Jochiwon is growing fast, as many working class people with jobs in Sejong settle there rather than pay for brand new apartments in down town Sejong. It’s also more convenient if you need to travel since Jochiwon has a major train station and is also only 5-10 minutes away from the Osong KTX station depending on where in town you are.

    Tim Ortiz 2 years ago Reply

    • Hey Tim,

      thank you for your insightful comment. The connections from Jochiwon and Sejong are really good because many buses (esp. the BRT buses) are connecting the two places.

      Yeah, the train station is a major advantage of your town! A KTX station should have been in Sejong City :(

      Nikola 2 years ago Reply

  • Jochiwon also feels more lively in the evening because there are two universities in town and there are many restaurants, bars and noraebangs that cater to the students.

    Tim 2 years ago Reply

  • Hi,

    Good information about 세종시. I was wondering how can I go to this city from Daegu? They have direct express bus in Sejong?


    Andres 2 years ago Reply

  • Whoa so informative. I’ve lived here for almost a year and never knew about some of the stuff you posted lol. Nice!

    Jen Phan 2 years ago Reply

  • Thank you for the information. I would just like to ask if the Sejong Campus of Korea University is located exactly in Sejong City? I would also like to ask if are there any department stores or shopping malls, like ones in Myeongdong, Seoul, in Sejong City?

    John Armada 2 years ago Reply

  • Thanks Nikola,
    I am going to study in the KDI school
    is it near to these wonderful places ?

    Maha 2 years ago Reply

    • Hello!

      Congratulations! KDI is a great school :)

      Yes, KDI is in Sejong City but a little bit outside (or in a currently less-developed area). With a bus it doesn’t take more than 15-20 minutes to Sejong’s government complex.

      Nikola 2 years ago Reply

  • Sejong City is still a young City and will be developed in stages. This is just the beginning. I believe Korea should be very proud of this project considering the high people density, proximity to Seoul and the scale of this new project. In the USA I have not seen anything comparable in scale. Columbia, Maryland or Foster City, California are small projects compared to this. In Sejong City there will be many educational facilities. day care centers, Senior Centers, green areas throughout …. incredible. I do not agree with the pointed problem area as I believe they are exaggerated and do not consider that Sejong City is still a very young urban community that will grow in stages but it has been planned to avoid congestions already experienced in Seoul. Give it time and time will tell.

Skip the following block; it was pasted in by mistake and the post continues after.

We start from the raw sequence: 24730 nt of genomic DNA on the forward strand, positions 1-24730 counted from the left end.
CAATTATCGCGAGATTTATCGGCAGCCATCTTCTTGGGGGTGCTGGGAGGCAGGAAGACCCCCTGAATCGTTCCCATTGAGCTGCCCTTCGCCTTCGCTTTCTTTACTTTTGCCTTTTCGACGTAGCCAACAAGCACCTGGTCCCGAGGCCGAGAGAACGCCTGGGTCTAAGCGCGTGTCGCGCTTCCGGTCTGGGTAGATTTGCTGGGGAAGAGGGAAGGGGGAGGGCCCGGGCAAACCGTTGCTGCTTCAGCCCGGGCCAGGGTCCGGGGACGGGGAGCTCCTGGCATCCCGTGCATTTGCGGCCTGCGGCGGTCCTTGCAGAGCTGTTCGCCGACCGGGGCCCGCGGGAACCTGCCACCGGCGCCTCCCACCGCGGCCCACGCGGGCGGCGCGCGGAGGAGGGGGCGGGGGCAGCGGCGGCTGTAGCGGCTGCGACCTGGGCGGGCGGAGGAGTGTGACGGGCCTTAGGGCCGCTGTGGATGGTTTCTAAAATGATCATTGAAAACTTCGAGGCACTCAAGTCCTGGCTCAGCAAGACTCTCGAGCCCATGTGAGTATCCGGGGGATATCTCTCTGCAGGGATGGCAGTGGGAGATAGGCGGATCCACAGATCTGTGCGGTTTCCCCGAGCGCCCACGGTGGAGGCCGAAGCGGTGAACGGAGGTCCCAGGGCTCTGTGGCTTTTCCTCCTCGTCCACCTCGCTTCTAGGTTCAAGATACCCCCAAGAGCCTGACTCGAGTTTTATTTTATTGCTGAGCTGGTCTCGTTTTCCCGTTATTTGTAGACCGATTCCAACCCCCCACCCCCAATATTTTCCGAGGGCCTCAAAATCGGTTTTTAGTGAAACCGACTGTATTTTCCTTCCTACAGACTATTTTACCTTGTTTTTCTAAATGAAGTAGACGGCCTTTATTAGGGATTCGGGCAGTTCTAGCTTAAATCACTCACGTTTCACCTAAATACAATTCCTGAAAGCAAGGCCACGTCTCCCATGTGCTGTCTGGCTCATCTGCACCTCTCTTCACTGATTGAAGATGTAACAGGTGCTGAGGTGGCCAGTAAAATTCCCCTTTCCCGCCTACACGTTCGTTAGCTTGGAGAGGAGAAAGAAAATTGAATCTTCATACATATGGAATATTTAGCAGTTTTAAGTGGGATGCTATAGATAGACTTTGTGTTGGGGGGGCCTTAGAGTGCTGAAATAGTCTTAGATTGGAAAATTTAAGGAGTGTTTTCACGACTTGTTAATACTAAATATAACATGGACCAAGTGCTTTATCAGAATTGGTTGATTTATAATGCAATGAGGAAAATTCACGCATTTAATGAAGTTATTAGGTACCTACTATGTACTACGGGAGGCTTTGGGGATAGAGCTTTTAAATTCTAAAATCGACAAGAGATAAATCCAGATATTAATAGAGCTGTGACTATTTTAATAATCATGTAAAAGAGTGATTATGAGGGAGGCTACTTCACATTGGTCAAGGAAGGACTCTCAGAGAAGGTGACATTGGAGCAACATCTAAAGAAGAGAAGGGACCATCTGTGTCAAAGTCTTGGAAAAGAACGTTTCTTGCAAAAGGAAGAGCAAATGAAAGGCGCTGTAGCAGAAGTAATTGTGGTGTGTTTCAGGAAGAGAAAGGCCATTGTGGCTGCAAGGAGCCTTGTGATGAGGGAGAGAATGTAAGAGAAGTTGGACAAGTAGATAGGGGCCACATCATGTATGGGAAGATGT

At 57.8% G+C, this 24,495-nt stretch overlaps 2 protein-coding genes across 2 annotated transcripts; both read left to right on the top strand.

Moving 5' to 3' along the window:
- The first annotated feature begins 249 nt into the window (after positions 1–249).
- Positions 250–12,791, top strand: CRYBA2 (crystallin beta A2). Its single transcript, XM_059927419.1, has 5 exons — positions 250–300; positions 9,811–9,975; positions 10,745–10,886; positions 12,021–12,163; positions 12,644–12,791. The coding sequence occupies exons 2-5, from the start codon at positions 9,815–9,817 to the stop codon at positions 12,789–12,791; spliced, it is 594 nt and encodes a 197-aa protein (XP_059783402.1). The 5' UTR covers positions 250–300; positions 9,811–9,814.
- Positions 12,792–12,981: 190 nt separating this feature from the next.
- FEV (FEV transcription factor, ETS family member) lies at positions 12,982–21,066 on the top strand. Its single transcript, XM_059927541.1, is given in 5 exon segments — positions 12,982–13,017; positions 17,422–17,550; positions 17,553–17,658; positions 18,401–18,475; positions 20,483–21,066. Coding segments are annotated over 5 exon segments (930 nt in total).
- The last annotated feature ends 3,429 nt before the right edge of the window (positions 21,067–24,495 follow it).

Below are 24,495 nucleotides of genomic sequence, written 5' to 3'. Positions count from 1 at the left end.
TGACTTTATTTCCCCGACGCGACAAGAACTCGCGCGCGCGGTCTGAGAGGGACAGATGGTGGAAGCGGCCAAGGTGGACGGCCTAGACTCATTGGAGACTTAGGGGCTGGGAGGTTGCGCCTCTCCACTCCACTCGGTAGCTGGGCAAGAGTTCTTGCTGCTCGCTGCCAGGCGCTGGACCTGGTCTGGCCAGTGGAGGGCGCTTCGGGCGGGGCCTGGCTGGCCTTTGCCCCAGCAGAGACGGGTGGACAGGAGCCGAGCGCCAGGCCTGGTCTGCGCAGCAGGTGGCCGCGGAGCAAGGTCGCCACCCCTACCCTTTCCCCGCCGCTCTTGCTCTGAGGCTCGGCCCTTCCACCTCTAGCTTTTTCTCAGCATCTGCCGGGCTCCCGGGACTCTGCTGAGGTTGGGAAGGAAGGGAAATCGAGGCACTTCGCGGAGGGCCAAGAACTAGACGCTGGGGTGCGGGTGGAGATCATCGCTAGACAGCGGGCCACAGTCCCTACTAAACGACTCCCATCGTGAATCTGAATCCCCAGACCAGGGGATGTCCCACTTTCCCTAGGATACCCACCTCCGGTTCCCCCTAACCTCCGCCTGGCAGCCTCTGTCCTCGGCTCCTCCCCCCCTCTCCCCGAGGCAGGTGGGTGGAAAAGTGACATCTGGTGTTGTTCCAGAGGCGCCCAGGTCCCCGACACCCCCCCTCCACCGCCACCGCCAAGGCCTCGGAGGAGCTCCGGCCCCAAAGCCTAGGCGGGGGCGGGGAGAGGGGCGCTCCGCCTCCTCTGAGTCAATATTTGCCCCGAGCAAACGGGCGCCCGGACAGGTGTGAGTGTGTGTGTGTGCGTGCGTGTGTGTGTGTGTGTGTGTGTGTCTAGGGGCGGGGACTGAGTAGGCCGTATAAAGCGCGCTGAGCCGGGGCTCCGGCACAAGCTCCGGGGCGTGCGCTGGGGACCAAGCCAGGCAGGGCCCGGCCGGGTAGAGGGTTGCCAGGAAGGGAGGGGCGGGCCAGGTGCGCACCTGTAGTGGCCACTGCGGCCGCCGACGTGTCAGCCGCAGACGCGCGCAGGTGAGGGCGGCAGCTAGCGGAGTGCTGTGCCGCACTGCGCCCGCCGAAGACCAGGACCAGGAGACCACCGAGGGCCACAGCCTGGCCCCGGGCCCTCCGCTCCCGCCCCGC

aefallon 1 year ago Reply

    • Thanks for your comment. Let’s see how Sejong is going to develop in the future :) We are going to keep an eye on the city!

      Nikola 1 year ago Reply

  • Hello, I would like to know how is the night life in sejong city and also if there is a community of expat living there?

    Kat 1 year ago Reply

  • In thanking you for the extensive research you may have conducted, I wanted to ask you a few questions regarding the the life in Sejong as a foreign student.
    I have been accepted at KDI school, and have been researching and reading lots about the city, and the school.
    What your post (or many other articles i’ve read about the city) is missing is an insight of the life there as an international student.
    Mostly regarding the nightlife, bars, little kiosks with kimbab, and other street food. Would it be safe to assume that nightlife might be non existent there?
    I lived and studied in Seoul before, now, i know that it will be foolish to want to compare Seoul with Sejong. However, I have it there are a few university campuses there… is there a meeting point for students and other individuals to chill and hang out i,e. Hongdae/Itaewon of Sejong?
    Any personal insight regarding nightlife, bars, and/or cool activities to do would be greatly appreciated.

    Jetnor Kasmi 1 year ago Reply

  • Nice!
    I really liked the way you explained your “feelings” about Sejong City, I appreciate the insight. Now, what do you think about looking for a part time job if you are a student there…


    Ernesto 1 year ago Reply

  • Thank you, very useful information as I have trip to Sejong city coming up.

    Ananda Dias 1 year ago Reply

  • Hello!

    I really enjoyed reading over your post! I have a job offer teaching English in Sejong and your post was very helpful in informing me about it.

    So with everything you experienced, would you suggest someone to live and work there? What all is there to do shopping wise and “nightlife” wise? I am a 22 year old single woman, and I am hoping there will be fun things for me to do. And I am hoping finding and making friends will be easy.

    Please let me know!


    Shea Pendleton 8 months ago Reply

    • Hi Shea. I would definitely recommend living and working in Sejong, but I will say straight up that younger people tend to feel more bored here. It’s a very young city with an average age of 30, but most of that is made up with young couples and children. Everything is new and there are lots of green spaces, but since it’s still a very new and developing city don’t expect too much in the way of shopping. There is no department store here, but Daejeon isn’t far away. There is nightlife in Dodam-dong where there are plenty of bars and restaurants, and this aspect of the city will continue to grow over the next few years with lots of new places opening up. There is definitely a network of expats here who you can find on the ‘Sejong Locals’ Facebook group. Hope that helps!

      Andy Tebay 8 months ago Reply